Tom Soter in Building Operations on June 11, 2019
When Laura Denise Milkowski was attending the Fashion Institute of Technology some years ago, she never dreamed she would wind up in real estate. But in 2000, she started buying and selling properties, and now she’s both a landlord and an associate broker. She’s also president of the board at her 31-unit condo in Brooklyn’s DUMBO neighborhood, where she and her husband moved shortly after the building opened in 2007.
What drew you to DUMBO?
The area was booming with new construction, and it was going to be the new hot area. So we looked at all the available properties, and this one was a little bit quieter, a little bit off the beaten path, which is nice.
Tell me about this project of yours.
The developer put in a PTAC [Packaged Terminal Air Conditioner, a gas-powered heating and air-conditioning system], and the machines are loud and inefficient. Imagine watching TV and the PTAC kicks on and you have to increase the volume! They needed to be replaced. The board tried several solutions that would allow all units to upgrade. It took years. Either the solutions cost too much, or we couldn’t find what we needed.
What was the main problem?
When you have a system already in place, changing it is a big deal, like changing plumbing. It’s very complicated because the people are living there. It wasn’t an easy job since we had to figure out the placement of the condenser units, applicable power, and we had to run condensate lines throughout the building.
What was going on with the unit-owners?
We needed a majority vote of unit-owners to put in the new air-conditioning units. Because the PTACs were constantly breaking and were noisy, inefficient, and outdated, the vote to approve the plan was easy.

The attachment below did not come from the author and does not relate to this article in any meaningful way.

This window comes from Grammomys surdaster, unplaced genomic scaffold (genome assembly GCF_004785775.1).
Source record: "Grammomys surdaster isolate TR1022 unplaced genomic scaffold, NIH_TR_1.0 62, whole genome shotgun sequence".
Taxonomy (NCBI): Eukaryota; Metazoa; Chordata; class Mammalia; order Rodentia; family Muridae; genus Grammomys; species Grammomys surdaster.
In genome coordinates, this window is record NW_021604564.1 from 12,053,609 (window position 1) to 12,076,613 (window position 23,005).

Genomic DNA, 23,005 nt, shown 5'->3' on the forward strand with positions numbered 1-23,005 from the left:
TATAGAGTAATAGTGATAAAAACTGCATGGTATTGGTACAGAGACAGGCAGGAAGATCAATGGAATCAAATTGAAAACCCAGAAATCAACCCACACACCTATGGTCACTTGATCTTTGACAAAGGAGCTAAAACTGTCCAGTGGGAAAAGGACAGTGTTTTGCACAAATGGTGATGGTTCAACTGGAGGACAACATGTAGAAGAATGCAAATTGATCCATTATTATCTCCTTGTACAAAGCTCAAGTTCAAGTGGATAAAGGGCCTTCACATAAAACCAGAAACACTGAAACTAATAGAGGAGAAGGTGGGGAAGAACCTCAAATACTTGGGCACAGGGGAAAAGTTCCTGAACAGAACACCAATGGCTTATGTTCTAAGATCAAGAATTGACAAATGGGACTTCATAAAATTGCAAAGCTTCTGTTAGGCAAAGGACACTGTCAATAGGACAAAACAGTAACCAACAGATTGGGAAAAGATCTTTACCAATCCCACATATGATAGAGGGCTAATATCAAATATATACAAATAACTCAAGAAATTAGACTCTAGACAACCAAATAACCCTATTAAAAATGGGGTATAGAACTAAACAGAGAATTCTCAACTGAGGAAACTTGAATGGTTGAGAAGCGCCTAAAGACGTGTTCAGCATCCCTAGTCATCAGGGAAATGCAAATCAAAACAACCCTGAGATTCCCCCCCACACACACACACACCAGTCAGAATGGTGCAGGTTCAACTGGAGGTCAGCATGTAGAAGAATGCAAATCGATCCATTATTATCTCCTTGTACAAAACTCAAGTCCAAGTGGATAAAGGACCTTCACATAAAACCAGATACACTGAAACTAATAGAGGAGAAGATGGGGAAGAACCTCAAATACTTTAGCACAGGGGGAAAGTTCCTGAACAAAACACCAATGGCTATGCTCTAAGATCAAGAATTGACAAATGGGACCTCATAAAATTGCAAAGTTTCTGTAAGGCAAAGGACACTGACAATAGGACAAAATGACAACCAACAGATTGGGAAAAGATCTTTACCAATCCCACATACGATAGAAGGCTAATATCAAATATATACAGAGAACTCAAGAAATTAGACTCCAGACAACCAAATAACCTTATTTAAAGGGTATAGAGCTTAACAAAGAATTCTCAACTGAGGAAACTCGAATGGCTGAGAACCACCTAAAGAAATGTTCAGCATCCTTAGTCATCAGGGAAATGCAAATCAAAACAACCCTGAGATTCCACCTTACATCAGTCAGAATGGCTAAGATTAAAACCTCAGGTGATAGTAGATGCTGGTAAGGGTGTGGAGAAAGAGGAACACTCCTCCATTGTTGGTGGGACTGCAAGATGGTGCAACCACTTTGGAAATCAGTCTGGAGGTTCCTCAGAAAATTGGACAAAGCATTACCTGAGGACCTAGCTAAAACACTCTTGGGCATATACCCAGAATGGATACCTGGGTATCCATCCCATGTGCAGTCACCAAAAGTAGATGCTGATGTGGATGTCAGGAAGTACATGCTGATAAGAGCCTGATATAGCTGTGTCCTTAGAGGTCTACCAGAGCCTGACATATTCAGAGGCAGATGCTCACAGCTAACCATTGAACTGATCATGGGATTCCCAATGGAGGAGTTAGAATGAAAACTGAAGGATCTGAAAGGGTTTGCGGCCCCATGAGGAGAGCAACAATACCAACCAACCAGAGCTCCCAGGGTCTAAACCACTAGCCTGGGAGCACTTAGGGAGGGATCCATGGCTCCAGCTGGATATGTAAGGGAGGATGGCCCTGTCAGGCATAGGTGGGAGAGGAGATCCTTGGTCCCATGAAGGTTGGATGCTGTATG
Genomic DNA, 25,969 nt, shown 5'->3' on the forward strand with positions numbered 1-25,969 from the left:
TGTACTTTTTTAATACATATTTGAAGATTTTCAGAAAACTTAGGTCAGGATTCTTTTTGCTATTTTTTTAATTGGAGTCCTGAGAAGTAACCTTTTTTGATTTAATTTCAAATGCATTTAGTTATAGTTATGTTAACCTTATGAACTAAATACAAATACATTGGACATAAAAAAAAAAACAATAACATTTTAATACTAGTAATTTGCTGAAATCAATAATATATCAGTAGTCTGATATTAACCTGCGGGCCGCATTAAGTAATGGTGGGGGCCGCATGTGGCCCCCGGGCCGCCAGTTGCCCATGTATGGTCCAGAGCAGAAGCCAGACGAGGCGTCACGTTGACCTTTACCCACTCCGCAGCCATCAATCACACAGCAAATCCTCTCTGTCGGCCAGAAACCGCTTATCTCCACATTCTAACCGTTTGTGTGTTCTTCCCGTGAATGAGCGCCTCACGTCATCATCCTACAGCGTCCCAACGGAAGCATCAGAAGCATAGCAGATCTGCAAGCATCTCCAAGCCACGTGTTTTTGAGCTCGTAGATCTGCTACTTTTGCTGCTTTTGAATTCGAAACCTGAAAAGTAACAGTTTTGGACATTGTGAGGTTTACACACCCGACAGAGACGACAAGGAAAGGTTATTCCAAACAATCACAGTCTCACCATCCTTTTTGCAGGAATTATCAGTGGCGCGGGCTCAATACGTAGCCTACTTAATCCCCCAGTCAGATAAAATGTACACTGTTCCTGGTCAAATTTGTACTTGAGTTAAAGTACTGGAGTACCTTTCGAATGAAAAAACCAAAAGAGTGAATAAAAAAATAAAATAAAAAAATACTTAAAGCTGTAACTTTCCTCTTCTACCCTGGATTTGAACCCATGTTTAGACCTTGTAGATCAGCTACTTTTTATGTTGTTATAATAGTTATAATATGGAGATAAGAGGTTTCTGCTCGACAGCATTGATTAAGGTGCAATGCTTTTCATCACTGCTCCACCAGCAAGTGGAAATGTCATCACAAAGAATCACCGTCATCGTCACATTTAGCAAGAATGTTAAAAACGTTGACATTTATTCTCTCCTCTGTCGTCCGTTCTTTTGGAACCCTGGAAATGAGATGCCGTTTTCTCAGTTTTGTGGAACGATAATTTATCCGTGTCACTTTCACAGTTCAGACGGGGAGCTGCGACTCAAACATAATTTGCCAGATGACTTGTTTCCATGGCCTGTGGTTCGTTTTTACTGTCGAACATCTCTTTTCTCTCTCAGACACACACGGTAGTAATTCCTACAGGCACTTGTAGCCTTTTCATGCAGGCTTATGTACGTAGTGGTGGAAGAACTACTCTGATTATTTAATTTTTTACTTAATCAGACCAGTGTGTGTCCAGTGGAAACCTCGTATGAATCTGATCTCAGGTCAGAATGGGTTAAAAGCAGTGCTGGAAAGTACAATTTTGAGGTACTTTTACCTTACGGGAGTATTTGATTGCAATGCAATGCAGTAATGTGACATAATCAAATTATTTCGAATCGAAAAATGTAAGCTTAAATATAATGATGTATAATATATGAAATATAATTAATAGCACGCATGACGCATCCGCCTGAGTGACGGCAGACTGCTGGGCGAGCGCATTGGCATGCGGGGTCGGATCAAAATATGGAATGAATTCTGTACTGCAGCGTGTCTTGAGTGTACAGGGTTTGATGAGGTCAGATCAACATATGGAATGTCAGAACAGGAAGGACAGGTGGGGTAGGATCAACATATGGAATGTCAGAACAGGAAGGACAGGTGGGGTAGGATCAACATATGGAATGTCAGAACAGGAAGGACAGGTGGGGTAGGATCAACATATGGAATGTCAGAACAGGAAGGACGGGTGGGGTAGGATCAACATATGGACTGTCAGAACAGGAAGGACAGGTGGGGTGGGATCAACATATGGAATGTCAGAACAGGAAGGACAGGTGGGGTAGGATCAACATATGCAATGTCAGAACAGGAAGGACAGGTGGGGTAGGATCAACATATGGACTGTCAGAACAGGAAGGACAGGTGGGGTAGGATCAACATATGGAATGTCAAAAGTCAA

How did you finance it?
It was a decent expense, and the treasurer suggested that we take out a loan, so we obtained a loan. Each unit could either pay in full or pay in installments.
What was the hardest part of the job?
The biggest challenge was finding a contractor. I mean, we actually found a company where the owner is very familiar with the system we bought. The contractor we worked with gave us a great price and was capable of thinking outside the box as he had a lot of experience as well as a deep understanding of what the DOB [the Department of Buildings] would and would not permit. There were many steps to the process, and we needed access to all 31 units a minimum of seven times over the course of a year.
Were you very involved?
Well, it’s just my personality. I’m a very logistical, like this is Step 1 and this is Step 2. I also know the nature of people in the buildings as far as who’s going to cooperate and who’s not. Finally, I didn’t think it was fair to people in the building to have a contractor knocking on their door, cold. I kind of gave myself the role of project manager and kept everyone informed. You really have to have someone there trying to make the whole experience as pleasant as possible.
What lessons did you learn?
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